How companies like Damuth Trane are turning to apprenticeship programs to encourage people into skilled trades
By Barrett Baker
Elise Tillie, Human Resources Team Lead at Chesapeake-based energy services company Damuth Trane, has been on a mission for several years. Her overall goal is two-pronged: Create an internal apprenticeship program that will create “homegrown” HVAC technicians and challenge other local businesses to do the same.
“In 2018, we were able to become a state registered and approved apprenticeship company through the Department of Labor and Industry,” says Tillie. “Prior to that, we really only hired experienced technicians. Then we started seeing this trend where young people were more interested in going to a four-year college or university, coming out with a degree, and going into some planned career from there. Because of that, there weren’t as many people wanting to go into skilled trades. So, we started to ‘grow’ our own in-house.”
Other large companies, such as Plasser American in Chesapeake and the Newport News Shipyard have also seen the value in nurturing from within to groom skilled trades people through apprenticeship programs that lead to good paying and rewarding jobs.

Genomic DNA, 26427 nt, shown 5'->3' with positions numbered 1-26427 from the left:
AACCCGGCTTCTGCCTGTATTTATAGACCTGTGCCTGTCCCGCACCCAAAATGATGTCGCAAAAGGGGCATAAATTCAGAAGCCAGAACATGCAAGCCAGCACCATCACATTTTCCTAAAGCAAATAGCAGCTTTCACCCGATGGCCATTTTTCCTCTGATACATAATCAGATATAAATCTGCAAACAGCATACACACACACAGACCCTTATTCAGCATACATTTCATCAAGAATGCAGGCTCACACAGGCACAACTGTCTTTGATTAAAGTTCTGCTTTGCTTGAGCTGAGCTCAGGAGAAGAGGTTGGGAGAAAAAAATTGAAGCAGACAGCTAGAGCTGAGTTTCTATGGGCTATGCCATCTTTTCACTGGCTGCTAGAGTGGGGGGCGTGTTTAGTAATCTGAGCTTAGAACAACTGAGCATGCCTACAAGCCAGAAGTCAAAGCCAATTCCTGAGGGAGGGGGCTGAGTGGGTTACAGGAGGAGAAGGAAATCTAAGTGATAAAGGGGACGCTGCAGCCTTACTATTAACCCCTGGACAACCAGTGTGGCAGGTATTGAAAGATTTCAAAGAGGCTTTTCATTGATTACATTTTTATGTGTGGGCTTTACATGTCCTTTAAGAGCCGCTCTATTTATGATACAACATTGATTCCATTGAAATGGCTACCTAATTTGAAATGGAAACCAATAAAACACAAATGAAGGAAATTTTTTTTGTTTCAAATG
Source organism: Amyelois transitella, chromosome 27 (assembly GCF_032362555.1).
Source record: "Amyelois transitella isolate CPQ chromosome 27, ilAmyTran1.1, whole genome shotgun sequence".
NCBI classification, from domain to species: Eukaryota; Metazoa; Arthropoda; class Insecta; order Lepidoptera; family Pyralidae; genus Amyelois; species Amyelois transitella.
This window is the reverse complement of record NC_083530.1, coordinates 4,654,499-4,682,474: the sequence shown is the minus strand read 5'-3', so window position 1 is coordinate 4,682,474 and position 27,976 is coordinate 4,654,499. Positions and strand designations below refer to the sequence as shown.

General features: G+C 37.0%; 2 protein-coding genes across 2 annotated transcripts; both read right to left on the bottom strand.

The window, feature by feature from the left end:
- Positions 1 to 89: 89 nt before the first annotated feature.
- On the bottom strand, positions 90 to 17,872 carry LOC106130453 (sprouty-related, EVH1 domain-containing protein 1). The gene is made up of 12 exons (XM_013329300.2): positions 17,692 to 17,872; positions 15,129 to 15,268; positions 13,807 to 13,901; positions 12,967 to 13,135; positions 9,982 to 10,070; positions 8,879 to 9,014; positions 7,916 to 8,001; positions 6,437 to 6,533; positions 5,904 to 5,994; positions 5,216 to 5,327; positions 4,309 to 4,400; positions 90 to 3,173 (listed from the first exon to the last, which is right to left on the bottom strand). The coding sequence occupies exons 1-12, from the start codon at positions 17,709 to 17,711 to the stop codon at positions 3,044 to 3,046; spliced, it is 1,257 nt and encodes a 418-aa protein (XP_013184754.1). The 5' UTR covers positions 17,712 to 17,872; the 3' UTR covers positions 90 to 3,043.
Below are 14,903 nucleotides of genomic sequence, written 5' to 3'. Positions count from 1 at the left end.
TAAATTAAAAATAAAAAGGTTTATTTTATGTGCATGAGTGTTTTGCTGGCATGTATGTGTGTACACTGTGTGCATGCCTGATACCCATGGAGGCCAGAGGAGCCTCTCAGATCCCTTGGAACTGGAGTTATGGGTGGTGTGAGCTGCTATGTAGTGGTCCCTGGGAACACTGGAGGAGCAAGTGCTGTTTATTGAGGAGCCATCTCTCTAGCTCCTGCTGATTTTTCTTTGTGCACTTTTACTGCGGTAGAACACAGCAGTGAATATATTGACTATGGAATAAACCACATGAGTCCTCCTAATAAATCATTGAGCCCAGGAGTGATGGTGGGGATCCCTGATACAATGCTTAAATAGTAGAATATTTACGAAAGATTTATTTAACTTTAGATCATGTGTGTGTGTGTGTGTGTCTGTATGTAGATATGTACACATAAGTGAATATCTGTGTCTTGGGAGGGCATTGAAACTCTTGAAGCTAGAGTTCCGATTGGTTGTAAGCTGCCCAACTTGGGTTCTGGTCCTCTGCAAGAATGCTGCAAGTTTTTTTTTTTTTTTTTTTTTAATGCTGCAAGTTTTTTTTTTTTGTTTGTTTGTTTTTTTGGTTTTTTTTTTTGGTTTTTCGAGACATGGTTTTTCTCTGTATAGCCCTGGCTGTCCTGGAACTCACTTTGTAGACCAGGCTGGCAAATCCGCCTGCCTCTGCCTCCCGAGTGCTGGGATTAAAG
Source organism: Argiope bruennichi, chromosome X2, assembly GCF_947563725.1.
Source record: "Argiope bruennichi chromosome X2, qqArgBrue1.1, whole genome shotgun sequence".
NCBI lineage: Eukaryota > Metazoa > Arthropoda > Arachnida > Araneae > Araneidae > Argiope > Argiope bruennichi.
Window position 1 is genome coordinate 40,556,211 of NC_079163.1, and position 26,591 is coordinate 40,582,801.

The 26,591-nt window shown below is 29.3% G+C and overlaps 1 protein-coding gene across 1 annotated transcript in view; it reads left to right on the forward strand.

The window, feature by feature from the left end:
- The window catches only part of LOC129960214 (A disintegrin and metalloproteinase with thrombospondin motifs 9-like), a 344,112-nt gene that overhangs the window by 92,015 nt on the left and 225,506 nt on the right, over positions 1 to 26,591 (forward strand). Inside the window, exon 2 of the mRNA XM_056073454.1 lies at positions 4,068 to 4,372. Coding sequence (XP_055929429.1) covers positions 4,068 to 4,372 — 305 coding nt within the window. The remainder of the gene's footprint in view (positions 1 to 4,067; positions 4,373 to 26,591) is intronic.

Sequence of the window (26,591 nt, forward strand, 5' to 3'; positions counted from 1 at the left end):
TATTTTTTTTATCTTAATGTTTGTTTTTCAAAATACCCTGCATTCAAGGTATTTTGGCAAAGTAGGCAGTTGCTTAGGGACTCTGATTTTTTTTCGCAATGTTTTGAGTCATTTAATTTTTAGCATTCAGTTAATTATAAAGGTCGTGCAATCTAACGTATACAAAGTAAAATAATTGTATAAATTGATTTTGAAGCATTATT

Using HVAC statistics as a measurement, the idea can be a win/win for employers and employees. In the marketing materials for their apprenticeship program, Damuth Trane makes the case with some statistics that reflect national and regional trends.
“Wages in a number of the top occupations for apprenticeships were well above the $38,640 median annual wage in all occupations in 2018,” notes an article published in 2019 by Career Outlook on the U.S. Bureau of Labor Statistics website. The same article projects employment in the sector to grow “at least as fast as the average for all occupations—if not faster—from 2018 to 2028.”
Particularly when considered against a current average four-year college debt of approximately $30,000 for students in Virginia, it’s not difficult to see the potential appeal of apprenticeship programs for recent high school graduates as well as career changers.
“I’d like other businesses to also start thinking about how we can all focus on our youth, or transitioning military, or people who just want to make a career change, and make it a possibility,” says Tillie. “How can we allow people to grow, and learn, and be employed while doing it? People shouldn’t have to step out of a career and go all the way back down to the bottom to be able to rebuild themselves.”
One example, Tillie points out, was a member of Damuth Trane’s first apprenticeship class. A man in his 40s or 50s, he had been a chef for most of his life and no longer wanted to pursue that as a career because he wanted more time with his family. He transitioned over to becoming an HVAC apprentice.
“That was such a huge life change for him,” say Tillie. “But [at Damuth] he found a company that he knew would support him and would make his transition into a new career as smooth as possible.”